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The Loss of a Comrade

Heroes Remember

The Loss of a Comrade

Jason was not part of our original PSYOPS team. It was us prairie boys from out west that had gone on course in Montreal and we were the westerners. We were the first western crew to take PSYOPS. PSYOPS was a new thing, trained in England with English instructors trained our guys that instructed us and so we wanted to, you know, our team was western. During the workup training they realized that we needed more support on the ground so they provided us with an additional person. That person came from the Royal Highland Regiment, the Black Watch of Canada and his name was Jason Warren, he was a corporal there and Jason came to join us at that time. So we were well into our training and he was sort of the outsider and he showed up in Edmonton and, you know, we invited him to our houses for Christmas. We made sure he was there because he was stuck in the barracks. We invited him out to a lot of stuff with us and we got to know Jason really well. He had a super smile. He’d love, when we were on patrol he’d love to talk to the kids and he would speak in, we were learning a bit of Pashtun and he would speak to them in their own language with our atrocious Canadian accents of course and we would make the locals laugh and that would open a lot of doors for us as part of our PSYOPS gig. We were to engage and talk to people so Jason was a really good ice breaker. He would roll up his sleeve and show his tattoos and the kids would be all over that to come and see this art because it was something they had really not seen too much of. As the mission progressed, we were getting near the end of our time there. It was July, we were doing inventory on all of our PSYOPS equipment and propaganda material because we had to make sure we had sufficient stocks for operations of paperwork and pamphlets and leaflets and videos and the whole nine yards. We did radio broadcasts with the radio station right in Kandahar. We broadcast messages to the locals on the local radio nets and through the BBC and different things like that and so we were always making this stuff. And Jason was really good with the PSYOPS stuff. He had been doing a lot of extra work with the PSYOPS units so he was often our go between, between the command element and the battle group, reference PSYOPS products and testing those things in the local market and making sure they were effective. So the battle group command operations centre, they say hey are you able to go and assist and so I volunteered our team because we were doing inventory but it was not critical mission stuff. Getting supplies to our guys out in Helmand was mission essential. So I said okay let’s do this convoy and unfortunately that was the 22nd of July on the way back from Helmand a suicide bomber in a van detonated his van and the guys afterwards, the explosive guys thought he had used about 7 to 10, 122 mm rockets so giant rockets. It was enough to knock the LAV upside down in the ditch and killed the driver, Corporal Frank Gomez from the Strathcona’s. It injured Captain Ross, Tony Ross who was commanding the vehicle at the time and everybody in the back of the vehicle was injured. Unfortunately Jason was also killed. He was standing up in the family hatch, the big open hatch in the back at the time as he was acting as a sentry to keep vehicles from getting too close. A chopper came and got the casualties out and treated and unfortunately Jason didn’t make it home. What makes the story really hit home for me is the night before we went on that convoy Jason knocked on the door of my room in Kandahar airfield and asked if he could talk to me. And I asked, “What’s up J?” He said, “Serg, I got a really bad feeling about tomorrow, I don’t want to go!” And I said, “Come one, we’ve been through this ambush, we’ve been through that ambush, we were through this IED, we were through this contact, you know, you and I have been through so much, what’s one more mission, you’re going to be fine!” And he laughed and he said, “Guess I’ll have to use my soldier skills to get me through!” And we both had a chuckle and, you know, looking back on it, did he know? Maybe he did. There was nine days left in theatre before Jason was to rotate home when this thing happened. I wanted to go with Jason home but they said you need to be here for your team so I stayed behind and understandably they delegated another sergeant to go with him home and I just felt like that should have been my priority but I was to look after the guys we had left and as a sergeant you look after your troops, you try to get them home and, you know, that’s one of my biggest feelings of guilt that I have and it’s survivor’s guilt and it happens to a lot of Veterans and a lot of people in this situation and I understand the process of it but I tell you it’s heavy. It’s a weight that you feel responsible for. This is my first time back in ten years, today and that hasn’t changed. It’s still very emotional and it’s very heavy. But there’s a lot more stones in front of Jason’s now then there were back in ’06. War changes, the technology of war changes but the way it affects humans hasn’t changed since the first war. Hopefully we will stop having it soon.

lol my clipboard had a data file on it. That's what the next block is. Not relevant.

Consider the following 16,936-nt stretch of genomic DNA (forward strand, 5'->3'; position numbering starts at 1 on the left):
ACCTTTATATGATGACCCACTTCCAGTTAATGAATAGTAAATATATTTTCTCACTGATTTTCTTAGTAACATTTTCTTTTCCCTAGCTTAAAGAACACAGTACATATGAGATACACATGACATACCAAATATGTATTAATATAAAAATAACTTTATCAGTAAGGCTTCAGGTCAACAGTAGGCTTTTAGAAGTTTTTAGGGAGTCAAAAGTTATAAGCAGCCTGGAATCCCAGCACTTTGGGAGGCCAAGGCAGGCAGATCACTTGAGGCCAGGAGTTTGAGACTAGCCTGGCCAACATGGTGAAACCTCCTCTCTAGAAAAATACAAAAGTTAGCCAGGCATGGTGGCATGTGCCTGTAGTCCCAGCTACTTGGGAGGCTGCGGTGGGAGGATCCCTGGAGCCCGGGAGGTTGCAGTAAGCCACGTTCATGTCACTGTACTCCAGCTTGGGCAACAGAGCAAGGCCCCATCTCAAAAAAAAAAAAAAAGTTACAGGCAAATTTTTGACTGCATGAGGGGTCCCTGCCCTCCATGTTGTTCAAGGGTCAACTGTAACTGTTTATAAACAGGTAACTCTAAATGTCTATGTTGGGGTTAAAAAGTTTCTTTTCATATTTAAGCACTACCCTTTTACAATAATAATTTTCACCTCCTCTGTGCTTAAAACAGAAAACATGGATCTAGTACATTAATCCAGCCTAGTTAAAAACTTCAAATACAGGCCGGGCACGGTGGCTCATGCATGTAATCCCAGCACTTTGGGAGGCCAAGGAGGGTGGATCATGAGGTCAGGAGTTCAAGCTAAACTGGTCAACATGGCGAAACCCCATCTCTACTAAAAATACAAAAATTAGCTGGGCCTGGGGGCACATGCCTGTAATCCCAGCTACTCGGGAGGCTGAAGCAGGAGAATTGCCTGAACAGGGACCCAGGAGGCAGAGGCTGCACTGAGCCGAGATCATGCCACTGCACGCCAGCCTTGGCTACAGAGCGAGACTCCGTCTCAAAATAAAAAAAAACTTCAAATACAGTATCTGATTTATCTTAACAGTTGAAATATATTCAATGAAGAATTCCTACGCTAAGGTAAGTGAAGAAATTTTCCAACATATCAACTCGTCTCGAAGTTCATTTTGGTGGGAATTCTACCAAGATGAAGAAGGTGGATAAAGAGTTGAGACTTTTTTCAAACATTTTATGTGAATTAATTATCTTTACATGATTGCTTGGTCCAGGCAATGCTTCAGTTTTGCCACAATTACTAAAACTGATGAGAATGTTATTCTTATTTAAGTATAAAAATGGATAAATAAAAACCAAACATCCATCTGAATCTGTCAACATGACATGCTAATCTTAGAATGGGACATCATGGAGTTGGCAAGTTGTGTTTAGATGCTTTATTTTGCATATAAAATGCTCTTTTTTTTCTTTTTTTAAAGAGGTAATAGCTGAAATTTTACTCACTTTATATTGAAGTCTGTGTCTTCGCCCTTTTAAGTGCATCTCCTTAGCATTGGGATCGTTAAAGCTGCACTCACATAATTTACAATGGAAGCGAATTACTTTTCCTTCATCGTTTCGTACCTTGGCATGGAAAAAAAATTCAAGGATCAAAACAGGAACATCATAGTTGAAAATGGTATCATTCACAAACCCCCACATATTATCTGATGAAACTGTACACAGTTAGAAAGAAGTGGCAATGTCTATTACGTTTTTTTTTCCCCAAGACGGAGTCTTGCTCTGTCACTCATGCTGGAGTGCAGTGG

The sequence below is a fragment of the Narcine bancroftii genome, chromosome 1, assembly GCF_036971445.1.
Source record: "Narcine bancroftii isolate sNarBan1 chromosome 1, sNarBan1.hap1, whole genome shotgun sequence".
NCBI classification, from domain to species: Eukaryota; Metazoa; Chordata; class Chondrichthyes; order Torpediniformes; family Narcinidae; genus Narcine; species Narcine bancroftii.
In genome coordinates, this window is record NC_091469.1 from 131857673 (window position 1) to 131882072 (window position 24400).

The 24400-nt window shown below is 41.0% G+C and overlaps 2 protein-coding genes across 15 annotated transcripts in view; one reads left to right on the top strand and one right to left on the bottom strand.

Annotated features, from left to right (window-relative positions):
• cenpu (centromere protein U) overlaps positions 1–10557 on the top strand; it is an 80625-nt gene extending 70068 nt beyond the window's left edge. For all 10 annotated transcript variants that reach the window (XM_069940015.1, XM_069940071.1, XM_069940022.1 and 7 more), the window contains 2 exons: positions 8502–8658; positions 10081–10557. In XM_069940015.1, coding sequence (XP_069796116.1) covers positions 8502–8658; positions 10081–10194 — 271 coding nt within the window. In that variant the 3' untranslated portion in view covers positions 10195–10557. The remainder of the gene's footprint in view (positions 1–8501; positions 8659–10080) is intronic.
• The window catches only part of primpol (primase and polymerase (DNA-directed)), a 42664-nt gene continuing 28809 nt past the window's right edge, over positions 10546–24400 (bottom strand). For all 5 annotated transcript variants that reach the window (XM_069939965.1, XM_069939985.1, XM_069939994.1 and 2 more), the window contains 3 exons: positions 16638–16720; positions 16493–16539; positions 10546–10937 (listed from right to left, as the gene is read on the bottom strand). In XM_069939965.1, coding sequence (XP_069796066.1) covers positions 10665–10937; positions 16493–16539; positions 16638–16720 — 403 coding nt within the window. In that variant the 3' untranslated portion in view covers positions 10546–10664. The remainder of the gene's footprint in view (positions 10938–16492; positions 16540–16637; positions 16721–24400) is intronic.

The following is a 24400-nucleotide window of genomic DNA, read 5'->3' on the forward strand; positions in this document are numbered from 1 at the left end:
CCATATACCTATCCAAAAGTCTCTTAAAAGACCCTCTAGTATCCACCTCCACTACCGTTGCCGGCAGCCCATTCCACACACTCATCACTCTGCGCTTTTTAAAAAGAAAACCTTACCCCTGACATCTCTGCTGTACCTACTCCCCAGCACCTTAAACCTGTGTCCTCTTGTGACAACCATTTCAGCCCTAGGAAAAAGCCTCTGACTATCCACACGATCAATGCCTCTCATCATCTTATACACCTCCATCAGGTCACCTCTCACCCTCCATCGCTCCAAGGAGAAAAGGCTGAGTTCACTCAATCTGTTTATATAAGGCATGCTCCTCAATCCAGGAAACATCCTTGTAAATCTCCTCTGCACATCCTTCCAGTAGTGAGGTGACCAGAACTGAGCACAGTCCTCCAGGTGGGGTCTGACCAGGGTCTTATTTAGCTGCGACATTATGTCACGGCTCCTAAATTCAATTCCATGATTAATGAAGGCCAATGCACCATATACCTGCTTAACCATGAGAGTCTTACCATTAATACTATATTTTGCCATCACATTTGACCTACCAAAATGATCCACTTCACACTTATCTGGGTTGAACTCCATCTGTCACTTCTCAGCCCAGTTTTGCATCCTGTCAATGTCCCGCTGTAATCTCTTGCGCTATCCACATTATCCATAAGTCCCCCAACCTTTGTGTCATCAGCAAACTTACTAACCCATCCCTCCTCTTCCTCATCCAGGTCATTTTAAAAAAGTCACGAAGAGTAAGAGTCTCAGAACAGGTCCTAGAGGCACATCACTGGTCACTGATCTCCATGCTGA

Mr. McCue shares a very personal and emotional story of the circumstances that caused the death of his fellow comrade.

Robert McCue

Mr. Robert McCue was born August 22, 1972 in the city of Edmonton, Alberta. During his youth, he joined the air cadets and contributes this as a turning point towards a military career. Joining the Reserves, Mr. McCue became a part of the South Alberta Lighthorse Unit formerly known as the South Alberta Regiment. He accepted a deployment to Bosnia in 2003 as an infantry section commander, holding rank of sergeant. Later, he accepted a position with a newly developed unit, PSYOPS and deployed to Afghanistan in 2006. During this time Mr. McCue worked for Canada Post. Having a strong interest in military history and respecting the contributions made by his grandfather during WWI, Mr. McCue had the opportunity to travel as part of the delegation to Vimy in celebration of the 100th anniversary, an honour he will cherish for a lifetime. Mr. McCue presently resides in Edmonton, Alberta with his family.

Meta Data
Veterans Affairs Canada
April 3, 2017
Person Interviewed:
Robert McCue
War, Conflict or Mission:
Canadian Armed Forces
Princess Patricia's Canadian Light Infantry (PPCLI)